There is a good bit of business that must be conducted after you pass away so that your estate planning wishes can become a reality. This is the process of estate administration, and you should take this process into consideration when you are devising your estate plan.
If you use a living trust as your primary vehicle of asset transfer, trust administration will enter the picture. The person who administers a living trust is called the trustee. While you are alive and well, you can act as the trustee, and this ongoing control is part of the appeal.
Ultimately, you want the assets in the trust to get into the hands of the beneficiaries, so you name a successor trustee to assume the role after your passing.
The successor trustee can be someone that you know personally, but you could alternately use a professional fiduciary such as a trust company. There are certain advantages that can be gained when you use a corporate trustee. The trust would be administered in accordance with professional standards, there would be no conflicts of interest, and there would be no longevity concerns.
Plus, a corporate trustee would follow your instructions with regard to measured asset distributions without emotion. On the other hand, a family member or friend could potentially be more easily swayed by a spendthrift beneficiary’s pleas.
We have prepared an in-depth report on trust administration that you may want to access if you would like to learn more. The report is free, and you can click this link to access your copy: Trust Administration Report.
If you use a last will rather than a trust as an asset transfer vehicle, the person who will handle the estate administration duties is the executor or personal representative. You nominate an executor when you create a will. A personal representative would be appointed by the court if there was no executor nominated.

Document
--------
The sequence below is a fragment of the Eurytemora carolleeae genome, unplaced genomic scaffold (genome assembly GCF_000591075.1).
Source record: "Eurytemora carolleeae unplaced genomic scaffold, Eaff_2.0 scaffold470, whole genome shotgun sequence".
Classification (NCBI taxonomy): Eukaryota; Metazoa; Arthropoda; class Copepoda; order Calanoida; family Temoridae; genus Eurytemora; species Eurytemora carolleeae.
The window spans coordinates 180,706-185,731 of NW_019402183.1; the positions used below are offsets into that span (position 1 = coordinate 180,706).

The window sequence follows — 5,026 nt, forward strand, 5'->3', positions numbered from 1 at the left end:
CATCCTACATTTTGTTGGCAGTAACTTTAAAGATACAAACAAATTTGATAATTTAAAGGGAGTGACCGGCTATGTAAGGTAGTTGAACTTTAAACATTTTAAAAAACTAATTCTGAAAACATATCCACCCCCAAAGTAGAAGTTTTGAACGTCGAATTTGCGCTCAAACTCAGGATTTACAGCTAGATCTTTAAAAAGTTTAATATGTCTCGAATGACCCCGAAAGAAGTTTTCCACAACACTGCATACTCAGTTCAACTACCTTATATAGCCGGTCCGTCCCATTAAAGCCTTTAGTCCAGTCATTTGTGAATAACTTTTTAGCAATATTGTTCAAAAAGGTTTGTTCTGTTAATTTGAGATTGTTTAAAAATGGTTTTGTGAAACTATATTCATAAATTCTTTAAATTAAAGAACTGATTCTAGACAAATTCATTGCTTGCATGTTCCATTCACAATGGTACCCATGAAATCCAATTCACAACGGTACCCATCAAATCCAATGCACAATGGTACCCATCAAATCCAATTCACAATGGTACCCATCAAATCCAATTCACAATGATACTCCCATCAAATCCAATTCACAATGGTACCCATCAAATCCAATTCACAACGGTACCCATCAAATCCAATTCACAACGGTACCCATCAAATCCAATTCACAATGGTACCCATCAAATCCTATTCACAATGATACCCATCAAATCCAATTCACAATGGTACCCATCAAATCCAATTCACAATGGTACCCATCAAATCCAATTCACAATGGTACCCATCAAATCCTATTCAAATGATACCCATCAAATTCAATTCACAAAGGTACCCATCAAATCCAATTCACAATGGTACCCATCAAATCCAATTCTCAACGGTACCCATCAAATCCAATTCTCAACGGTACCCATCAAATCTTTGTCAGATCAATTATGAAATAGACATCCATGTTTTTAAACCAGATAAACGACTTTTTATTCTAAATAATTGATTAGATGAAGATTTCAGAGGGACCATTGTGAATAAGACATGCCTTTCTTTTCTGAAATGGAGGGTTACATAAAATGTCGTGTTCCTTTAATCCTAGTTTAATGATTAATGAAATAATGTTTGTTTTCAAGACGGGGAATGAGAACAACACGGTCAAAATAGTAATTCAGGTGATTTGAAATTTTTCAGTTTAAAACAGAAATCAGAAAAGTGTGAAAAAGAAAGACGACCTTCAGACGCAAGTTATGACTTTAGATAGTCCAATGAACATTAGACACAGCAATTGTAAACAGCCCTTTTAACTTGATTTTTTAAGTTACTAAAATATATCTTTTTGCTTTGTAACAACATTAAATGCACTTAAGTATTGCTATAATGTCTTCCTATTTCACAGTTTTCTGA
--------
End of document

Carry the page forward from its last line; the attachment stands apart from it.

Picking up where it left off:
The executor would handle the business of the estate, but the overall administration would be supervised by the probate court.
You should consider all the tasks that must be undertaken by the executor when you are making a selection. The process can be time-consuming, and it can be a sensitive undertaking depending on the family dynamic.
There are also a number of business oriented tasks that must be completed, so you want to choose someone who has a good bit of business knowledge.
Once again, if you do not know anyone who would make a good executor, you could engage a professional fiduciary to administer the estate after your passing.
Attend a Free Estate Planning Workshop or Seminar
We regularly offer free estate planning seminars and workshops. To learn more and to reserve your seats, follow this link: Free Seminars and Workshops.
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